The Second Amendment has been interpreted to give anyone the right to own weapons, ostensibly to protect one's person and property. That was the late Justice Scalia in the Heller case, a decision that is having unintended consequences. Because the person now has a Constitutional Right to that gun, taking that right away becomes a constitutional issue.
Now, the Congress is having difficulty stopping sales to a person on the no fly list. Senator Cornyn of Texas is advocating giving the purchaser so the FBI can check into it. Senator Feinstein of California, Vice Chair of the Senate Intelligence Committee advocates that the sale should be stopped, and the purchaser has a right to a hearing afterward. The Feinstein proposal keeps the gun out of the purchaser's hand, at least legally.
The problem comes when a homeowner sues over the waiting period, claiming that the waiting period defeats the right to bear arms when needed. If you get a gun because your home is under threat, then a 72 waiting period defeats the homeowner's ability to get immediate protection.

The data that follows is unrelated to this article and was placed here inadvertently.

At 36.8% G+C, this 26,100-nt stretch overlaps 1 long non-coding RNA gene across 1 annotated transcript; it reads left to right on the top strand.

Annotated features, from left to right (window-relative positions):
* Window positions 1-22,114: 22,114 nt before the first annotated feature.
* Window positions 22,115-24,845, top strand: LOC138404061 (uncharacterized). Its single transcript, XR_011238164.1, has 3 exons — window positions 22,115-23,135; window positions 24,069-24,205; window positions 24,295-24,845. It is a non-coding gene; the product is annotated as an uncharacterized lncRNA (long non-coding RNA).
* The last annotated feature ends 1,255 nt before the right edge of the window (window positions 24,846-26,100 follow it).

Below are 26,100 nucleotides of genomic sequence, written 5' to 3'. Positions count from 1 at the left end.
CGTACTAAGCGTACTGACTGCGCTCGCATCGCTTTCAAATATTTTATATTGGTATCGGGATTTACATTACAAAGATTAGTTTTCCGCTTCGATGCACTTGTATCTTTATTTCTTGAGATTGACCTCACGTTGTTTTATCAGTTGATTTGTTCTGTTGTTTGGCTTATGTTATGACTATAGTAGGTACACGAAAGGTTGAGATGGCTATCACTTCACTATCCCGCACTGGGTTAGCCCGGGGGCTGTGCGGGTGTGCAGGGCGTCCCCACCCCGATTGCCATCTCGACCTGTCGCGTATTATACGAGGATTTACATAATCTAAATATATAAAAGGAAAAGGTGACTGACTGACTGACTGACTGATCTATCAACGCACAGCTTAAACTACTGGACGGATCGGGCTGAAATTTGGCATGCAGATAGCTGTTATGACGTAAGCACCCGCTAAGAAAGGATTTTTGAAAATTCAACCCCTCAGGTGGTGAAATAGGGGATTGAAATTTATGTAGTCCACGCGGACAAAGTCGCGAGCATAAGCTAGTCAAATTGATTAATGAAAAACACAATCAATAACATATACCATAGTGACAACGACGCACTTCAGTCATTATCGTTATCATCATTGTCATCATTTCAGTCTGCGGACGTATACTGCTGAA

If the Supreme Court reexamines the Second Amendment, finding that there is no individual right to own or buy a gun, this notice issue disappears. I wonder if the NRA ever expected to find itself at odds with its own position on guns and advocating a waiting period. Or that one of the leading Democratic Senators would be fighting for a non-judicial ban of the sale with the hearing to follow.
The AR-15, available at gun shops, gun shows and toy stores.
In some ways, the Heller case is a worse decision than Citizens United, that opened the floodgates of money into political campaigns. With an opening on the Supreme Court and the probability that Scalia's replacement will join the Court's left wing, you expect a fusillade of Second Amendment cases from the left,dissecting the terms of the amendment, drawing distinctions between keeping or owning, defining what constitutes arms, etc, the kind of scrutiny and narrowing that the pro-choice movement has brought to Roe v. Wade litigation. Unfortunately, it's unlikely that the Court would overrule the 2008 decision so soon after it was issued. It would simplify the law enforcement issues, eliminate the need for a hearing and, most importantly, would correctly interpret the Constitution.